I was within three steps of the kid when he finally stirred, his half-lidded eyes opening, his forehead creasing in concentration. “Frank Compton,” he said in a gravelly voice.

  It had been a statement, not a question. “That’s right,” I confirmed. “Do I know you?”

  A half smile touched his lips as he unfolded his arms. I tensed, but both hands were empty. His left hand dropped limply to his side; his right floundered a bit and then found its way into his overcoat’s side pocket.

  It was still there as he slid almost leisurely off the side of the autocab and crumpled into a heap on the sidewalk, his eyes staring unseeingly into the night sky.

  And with the streetlights now shining more directly on him, I could see that his coat was wet in half a dozen places.

  I dropped to a crouch beside the body and looked around. A kid with this many holes in him couldn’t have traveled very far, and whoever had done this to him might be waiting to add a second trophy to the evening’s hit list. But there were no loitering pedestrians or suspicious parked vehicles that I could see. Trying not to think about rooftop assassins with hypersonic rifles and electronic targeting systems, I turned my attention to the kid himself.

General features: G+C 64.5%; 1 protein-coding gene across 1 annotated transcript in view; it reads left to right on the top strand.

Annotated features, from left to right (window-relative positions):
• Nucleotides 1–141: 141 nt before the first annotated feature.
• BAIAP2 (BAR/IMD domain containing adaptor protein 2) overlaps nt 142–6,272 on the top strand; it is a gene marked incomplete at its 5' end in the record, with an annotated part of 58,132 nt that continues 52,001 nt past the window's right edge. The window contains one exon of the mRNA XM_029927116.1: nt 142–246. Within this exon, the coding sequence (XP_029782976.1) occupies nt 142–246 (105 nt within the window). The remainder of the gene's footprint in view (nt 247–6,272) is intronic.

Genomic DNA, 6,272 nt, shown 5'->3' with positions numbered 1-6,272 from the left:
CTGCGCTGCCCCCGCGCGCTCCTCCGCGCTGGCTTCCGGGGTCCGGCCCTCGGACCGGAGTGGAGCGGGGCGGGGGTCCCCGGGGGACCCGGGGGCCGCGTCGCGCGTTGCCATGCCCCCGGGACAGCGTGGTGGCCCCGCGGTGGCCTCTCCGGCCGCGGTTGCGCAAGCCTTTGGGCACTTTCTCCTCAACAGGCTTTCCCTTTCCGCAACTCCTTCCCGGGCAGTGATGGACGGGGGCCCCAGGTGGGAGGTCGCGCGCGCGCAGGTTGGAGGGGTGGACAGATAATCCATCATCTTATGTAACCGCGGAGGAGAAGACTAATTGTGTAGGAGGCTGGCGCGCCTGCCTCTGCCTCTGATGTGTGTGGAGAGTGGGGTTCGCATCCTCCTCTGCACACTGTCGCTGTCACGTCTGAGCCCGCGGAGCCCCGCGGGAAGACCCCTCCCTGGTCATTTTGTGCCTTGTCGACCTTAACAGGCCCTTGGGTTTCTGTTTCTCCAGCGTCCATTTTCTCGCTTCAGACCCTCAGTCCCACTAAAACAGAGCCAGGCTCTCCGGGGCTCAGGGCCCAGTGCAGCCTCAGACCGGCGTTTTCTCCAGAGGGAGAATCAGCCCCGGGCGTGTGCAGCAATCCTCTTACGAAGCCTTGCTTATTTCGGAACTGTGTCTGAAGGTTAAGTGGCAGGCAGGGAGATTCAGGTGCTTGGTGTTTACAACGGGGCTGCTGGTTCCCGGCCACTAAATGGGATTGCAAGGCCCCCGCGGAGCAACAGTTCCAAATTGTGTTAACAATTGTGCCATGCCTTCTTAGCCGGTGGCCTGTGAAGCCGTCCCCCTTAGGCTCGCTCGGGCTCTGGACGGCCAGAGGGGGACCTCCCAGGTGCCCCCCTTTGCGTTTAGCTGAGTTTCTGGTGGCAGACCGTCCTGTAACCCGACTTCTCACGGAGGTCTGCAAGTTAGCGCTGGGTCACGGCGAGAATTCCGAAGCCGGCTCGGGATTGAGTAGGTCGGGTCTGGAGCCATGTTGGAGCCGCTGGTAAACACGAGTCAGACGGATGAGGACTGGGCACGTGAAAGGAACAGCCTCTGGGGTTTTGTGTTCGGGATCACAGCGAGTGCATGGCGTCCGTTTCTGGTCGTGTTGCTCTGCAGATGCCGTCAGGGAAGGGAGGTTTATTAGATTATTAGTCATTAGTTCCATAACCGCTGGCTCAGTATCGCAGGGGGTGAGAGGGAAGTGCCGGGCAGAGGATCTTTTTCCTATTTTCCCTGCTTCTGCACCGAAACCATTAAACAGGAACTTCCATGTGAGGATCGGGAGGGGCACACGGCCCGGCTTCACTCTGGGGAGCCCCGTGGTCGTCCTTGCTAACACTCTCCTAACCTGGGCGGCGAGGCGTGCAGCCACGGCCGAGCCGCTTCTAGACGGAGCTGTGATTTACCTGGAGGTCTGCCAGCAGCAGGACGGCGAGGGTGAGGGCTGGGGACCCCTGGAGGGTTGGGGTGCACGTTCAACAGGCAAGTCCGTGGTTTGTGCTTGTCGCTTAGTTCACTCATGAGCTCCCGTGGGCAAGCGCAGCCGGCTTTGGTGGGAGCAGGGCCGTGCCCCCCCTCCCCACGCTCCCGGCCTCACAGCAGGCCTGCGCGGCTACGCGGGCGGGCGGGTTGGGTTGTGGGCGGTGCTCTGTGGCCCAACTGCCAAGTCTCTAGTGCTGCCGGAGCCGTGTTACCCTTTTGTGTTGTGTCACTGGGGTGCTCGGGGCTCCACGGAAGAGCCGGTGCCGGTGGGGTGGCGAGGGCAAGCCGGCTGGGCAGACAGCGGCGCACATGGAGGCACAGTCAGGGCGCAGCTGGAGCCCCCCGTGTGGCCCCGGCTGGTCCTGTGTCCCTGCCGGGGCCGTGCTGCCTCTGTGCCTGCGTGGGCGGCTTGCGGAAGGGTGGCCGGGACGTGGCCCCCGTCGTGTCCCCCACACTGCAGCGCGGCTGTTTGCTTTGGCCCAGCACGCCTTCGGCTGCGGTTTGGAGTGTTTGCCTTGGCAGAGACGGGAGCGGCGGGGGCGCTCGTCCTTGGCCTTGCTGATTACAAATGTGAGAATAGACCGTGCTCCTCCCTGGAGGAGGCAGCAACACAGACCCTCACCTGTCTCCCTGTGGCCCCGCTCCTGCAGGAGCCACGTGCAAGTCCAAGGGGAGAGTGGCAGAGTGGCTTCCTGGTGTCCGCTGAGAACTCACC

Three of the bloodstains were over the pinprick-sized holes of snoozer loads, the kind used by police and private security services when they want to stop someone without using deadly force. The remaining wounds were the much larger caliber of thudwumpers, the next tier of seriousness in the modern urban hunter’s arsenal.